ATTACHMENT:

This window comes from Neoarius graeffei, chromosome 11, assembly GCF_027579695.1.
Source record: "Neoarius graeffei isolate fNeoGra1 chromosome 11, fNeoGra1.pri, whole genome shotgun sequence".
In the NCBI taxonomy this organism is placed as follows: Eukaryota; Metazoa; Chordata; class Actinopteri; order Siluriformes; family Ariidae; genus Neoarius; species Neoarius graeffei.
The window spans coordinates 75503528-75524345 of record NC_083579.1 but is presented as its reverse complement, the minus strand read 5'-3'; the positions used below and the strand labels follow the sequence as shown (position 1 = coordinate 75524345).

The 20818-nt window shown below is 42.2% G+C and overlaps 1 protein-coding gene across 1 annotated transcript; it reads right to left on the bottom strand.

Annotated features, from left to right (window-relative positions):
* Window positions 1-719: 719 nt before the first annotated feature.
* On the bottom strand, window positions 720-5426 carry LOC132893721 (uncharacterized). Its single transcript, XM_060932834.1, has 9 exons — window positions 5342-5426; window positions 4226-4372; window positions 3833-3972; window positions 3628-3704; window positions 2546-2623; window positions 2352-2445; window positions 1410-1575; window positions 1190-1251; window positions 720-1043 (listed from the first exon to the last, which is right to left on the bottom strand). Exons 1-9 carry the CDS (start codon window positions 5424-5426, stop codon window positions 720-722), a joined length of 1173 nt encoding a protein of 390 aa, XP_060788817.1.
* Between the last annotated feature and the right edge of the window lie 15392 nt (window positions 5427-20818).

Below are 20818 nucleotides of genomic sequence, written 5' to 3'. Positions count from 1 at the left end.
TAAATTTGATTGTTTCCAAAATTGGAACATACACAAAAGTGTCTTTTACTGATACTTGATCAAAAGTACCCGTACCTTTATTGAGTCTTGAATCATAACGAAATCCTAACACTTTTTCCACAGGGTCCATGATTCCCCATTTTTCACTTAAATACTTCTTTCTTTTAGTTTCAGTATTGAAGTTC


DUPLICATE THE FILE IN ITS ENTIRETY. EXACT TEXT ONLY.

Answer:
This window comes from Neoarius graeffei, chromosome 11, assembly GCF_027579695.1.
Source record: "Neoarius graeffei isolate fNeoGra1 chromosome 11, fNeoGra1.pri, whole genome shotgun sequence".
In the NCBI taxonomy this organism is placed as follows: Eukaryota; Metazoa; Chordata; class Actinopteri; order Siluriformes; family Ariidae; genus Neoarius; species Neoarius graeffei.
The window spans coordinates 75503528-75524345 of record NC_083579.1 but is presented as its reverse complement, the minus strand read 5'-3'; the positions used below and the strand labels follow the sequence as shown (position 1 = coordinate 75524345).

The 20818-nt window shown below is 42.2% G+C and overlaps 1 protein-coding gene across 1 annotated transcript; it reads right to left on the bottom strand.

Annotated features, from left to right (window-relative positions):
* Window positions 1-719: 719 nt before the first annotated feature.
* On the bottom strand, window positions 720-5426 carry LOC132893721 (uncharacterized). Its single transcript, XM_060932834.1, has 9 exons — window positions 5342-5426; window positions 4226-4372; window positions 3833-3972; window positions 3628-3704; window positions 2546-2623; window positions 2352-2445; window positions 1410-1575; window positions 1190-1251; window positions 720-1043 (listed from the first exon to the last, which is right to left on the bottom strand). Exons 1-9 carry the CDS (start codon window positions 5424-5426, stop codon window positions 720-722), a joined length of 1173 nt encoding a protein of 390 aa, XP_060788817.1.
* Between the last annotated feature and the right edge of the window lie 15392 nt (window positions 5427-20818).

Below are 20818 nucleotides of genomic sequence, written 5' to 3'. Positions count from 1 at the left end.
TAAATTTGATTGTTTCCAAAATTGGAACATACACAAAAGTGTCTTTTACTGATACTTGATCAAAAGTACCCGTACCTTTATTGAGTCTTGAATCATAACGAAATCCTAACACTTTTTCCACAGGGTCCATGATTCCCCATTTTTCACTTAAATACTTCTTTCTTTTAGTTTCAGTATTGAAGTTC